Suicide bombers struck Shiite worshippers as they gathered for prayers at two mosques in Baghdad to celebrate the Muslim Id al-Fitr feast yesterday, killing 16 people and wounding nearly 60, officials said.
For most of Iraq’s Shiites yesterday is the main day of Id, marking the end of the fasting month of Ramadan. It is one of the Muslim calendar’s most festive days when families exchange gifts and dress in their finest to attend prayers and feasts.
A leg and other body parts could be seen more than 100m from where a bomber detonated a taxi after ramming it into a police vehicle guarding a Shiite prayer hall in the Zafaraniya district, a TV cameraman said at the scene.
Blood poured from a vegetable truck used to carry away the bodies and glass was shattered in surrounding buildings.
Baghdad security spokesman Major-General Qassim Moussawi said the Zafaraniya attack killed 10 people and wounded 31.
In the other strike, in the New Baghdad district, the bomber was a teenage boy, who was accosted by a member of the security forces before blowing himself up 80m from a mosque, killing six people and wounding 26, Moussawi said.
Both districts are Shiite areas in the east of the capital. The death tolls could rise, police said.
Suicide bombs — increasingly borne by women or teens — are the signature tactic of al-Qaeda and like-minded Sunni Arab militants who frequently target Shiite civilians during religious festivals.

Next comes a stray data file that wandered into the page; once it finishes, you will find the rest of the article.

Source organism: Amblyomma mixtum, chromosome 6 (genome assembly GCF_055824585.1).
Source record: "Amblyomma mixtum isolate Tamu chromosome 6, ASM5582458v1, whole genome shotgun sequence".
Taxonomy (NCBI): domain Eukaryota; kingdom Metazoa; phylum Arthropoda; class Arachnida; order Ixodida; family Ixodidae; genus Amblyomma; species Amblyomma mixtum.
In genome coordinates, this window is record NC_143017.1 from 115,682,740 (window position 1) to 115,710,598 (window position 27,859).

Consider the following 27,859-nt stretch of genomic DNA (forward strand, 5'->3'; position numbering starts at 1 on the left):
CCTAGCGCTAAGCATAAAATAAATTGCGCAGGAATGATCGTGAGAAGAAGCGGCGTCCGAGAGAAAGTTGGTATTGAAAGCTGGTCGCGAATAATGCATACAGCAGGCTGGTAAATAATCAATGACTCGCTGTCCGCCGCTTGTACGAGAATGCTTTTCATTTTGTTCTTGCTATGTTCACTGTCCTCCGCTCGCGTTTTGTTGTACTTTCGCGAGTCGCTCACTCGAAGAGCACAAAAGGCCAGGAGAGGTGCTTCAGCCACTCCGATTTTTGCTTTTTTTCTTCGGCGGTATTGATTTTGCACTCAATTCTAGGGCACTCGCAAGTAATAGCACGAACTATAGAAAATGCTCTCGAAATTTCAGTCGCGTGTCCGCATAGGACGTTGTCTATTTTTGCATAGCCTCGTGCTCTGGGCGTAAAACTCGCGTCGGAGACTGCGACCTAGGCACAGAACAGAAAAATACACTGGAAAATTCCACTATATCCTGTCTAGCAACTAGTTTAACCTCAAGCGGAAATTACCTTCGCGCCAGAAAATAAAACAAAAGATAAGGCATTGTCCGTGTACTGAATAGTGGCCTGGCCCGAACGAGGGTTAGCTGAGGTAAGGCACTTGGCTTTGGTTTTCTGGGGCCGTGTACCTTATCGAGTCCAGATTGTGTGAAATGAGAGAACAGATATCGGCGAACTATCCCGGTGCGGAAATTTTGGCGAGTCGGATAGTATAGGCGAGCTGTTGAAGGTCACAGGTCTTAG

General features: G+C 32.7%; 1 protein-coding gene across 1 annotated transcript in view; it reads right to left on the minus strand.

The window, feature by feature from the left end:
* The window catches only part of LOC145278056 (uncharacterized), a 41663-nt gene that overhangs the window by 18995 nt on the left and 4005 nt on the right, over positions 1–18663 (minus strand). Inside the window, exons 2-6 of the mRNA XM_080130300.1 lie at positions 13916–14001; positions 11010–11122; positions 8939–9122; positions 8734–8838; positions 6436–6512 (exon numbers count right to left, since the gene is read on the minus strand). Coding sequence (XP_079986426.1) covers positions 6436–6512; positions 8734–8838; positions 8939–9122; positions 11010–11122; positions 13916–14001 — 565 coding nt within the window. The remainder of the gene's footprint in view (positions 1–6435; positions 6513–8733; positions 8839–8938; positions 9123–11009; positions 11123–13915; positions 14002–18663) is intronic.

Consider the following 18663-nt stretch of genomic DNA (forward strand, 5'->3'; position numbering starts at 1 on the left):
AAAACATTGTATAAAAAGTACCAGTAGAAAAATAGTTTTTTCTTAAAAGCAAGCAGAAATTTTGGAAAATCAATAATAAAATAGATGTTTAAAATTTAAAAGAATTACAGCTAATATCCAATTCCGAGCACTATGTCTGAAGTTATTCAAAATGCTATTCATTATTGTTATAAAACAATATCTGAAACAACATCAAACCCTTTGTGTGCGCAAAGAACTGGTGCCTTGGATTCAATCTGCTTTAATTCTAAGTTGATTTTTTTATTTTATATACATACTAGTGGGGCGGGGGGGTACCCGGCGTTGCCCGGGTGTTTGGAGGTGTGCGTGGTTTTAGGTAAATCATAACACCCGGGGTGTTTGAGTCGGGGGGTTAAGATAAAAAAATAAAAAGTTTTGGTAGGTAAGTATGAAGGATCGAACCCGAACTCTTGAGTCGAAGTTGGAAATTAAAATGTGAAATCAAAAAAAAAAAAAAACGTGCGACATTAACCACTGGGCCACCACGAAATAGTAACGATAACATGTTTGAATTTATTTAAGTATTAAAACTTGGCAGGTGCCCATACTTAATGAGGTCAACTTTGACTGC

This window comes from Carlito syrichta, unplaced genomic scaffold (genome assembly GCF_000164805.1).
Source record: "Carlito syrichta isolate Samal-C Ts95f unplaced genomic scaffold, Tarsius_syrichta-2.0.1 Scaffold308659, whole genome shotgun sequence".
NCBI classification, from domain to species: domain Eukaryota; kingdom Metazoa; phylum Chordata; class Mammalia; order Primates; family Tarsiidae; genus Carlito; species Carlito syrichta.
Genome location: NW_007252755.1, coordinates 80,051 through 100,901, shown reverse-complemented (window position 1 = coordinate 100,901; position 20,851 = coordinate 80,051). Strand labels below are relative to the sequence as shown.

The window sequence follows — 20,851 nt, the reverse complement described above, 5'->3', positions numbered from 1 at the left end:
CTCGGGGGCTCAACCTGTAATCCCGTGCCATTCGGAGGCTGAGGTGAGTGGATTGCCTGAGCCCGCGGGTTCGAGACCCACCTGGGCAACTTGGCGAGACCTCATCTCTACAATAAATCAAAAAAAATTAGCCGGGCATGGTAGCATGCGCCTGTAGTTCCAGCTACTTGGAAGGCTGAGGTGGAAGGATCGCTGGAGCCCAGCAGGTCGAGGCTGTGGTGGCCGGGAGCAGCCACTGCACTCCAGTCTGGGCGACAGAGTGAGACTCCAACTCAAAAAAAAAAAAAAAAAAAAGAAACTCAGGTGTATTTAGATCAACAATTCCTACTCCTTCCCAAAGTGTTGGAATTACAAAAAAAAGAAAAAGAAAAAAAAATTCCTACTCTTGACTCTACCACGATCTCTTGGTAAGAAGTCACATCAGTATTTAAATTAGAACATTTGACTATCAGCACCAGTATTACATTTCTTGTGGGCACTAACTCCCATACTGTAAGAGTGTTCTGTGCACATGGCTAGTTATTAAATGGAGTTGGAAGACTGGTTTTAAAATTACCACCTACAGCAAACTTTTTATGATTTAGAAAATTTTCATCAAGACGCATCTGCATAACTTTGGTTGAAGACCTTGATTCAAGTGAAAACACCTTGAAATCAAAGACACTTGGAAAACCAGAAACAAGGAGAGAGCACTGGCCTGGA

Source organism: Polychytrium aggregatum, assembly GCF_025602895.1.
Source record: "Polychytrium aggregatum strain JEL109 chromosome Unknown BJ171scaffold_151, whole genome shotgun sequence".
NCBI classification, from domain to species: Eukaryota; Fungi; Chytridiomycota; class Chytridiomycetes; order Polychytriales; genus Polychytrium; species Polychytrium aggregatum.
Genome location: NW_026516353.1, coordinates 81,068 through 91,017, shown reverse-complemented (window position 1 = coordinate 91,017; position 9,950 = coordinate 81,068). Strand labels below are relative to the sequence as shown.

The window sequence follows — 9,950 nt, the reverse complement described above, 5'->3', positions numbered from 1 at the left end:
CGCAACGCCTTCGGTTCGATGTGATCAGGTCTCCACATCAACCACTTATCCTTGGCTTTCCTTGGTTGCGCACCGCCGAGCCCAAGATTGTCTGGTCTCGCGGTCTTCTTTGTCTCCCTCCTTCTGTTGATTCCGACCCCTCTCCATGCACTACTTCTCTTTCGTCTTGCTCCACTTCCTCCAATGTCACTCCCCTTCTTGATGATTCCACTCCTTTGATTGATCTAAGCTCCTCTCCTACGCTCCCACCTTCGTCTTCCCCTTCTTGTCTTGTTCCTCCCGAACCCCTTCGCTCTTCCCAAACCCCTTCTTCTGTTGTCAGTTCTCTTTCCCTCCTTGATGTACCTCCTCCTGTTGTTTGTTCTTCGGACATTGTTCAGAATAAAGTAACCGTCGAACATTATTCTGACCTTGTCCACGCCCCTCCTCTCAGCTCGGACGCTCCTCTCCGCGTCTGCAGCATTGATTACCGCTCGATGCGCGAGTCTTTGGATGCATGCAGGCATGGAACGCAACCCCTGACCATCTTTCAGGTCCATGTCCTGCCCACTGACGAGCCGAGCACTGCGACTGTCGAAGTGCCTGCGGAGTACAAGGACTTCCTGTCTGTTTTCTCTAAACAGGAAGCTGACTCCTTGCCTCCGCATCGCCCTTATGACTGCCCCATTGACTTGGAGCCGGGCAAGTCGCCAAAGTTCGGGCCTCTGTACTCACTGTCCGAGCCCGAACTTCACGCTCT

Government officials had warned that militants might strike during the Id holiday, which Sunni Muslims began observing earlier in the week.
Unidentified gunmen killed six and injured three members of the same family in the restive Iraqi province of Diyala yesterday, a security source said.
The family of 10 was hailing a vehicle on a main road when the gunmen opened fire on them, a security source told Voices of Iraq (VOI) news agency.
Diyala Province, 57km north-east of Baghdad, was the scene of a military crackdown in July aimed at flushing out members of the al-Qaeda terrorist network.
Yesterday’s strikes were the second major spate of attacks in recent days linked to Id. On Sunday evening four bombs killed at least 32 people in Baghdad, many of them out buying Id gifts in the busy Karrada shopping district.
The government has declared a six-day public holiday to cover sects who observe Id on different days.
Violence overall is at four-year lows and al-Qaeda militants no longer control large numbers of villages and city districts as they did until last year. But militant cells are still active and able to carry out bomb attacks.
Suicide bombers killed dozens of worshippers during Shiite pilgrimages in July and August this year.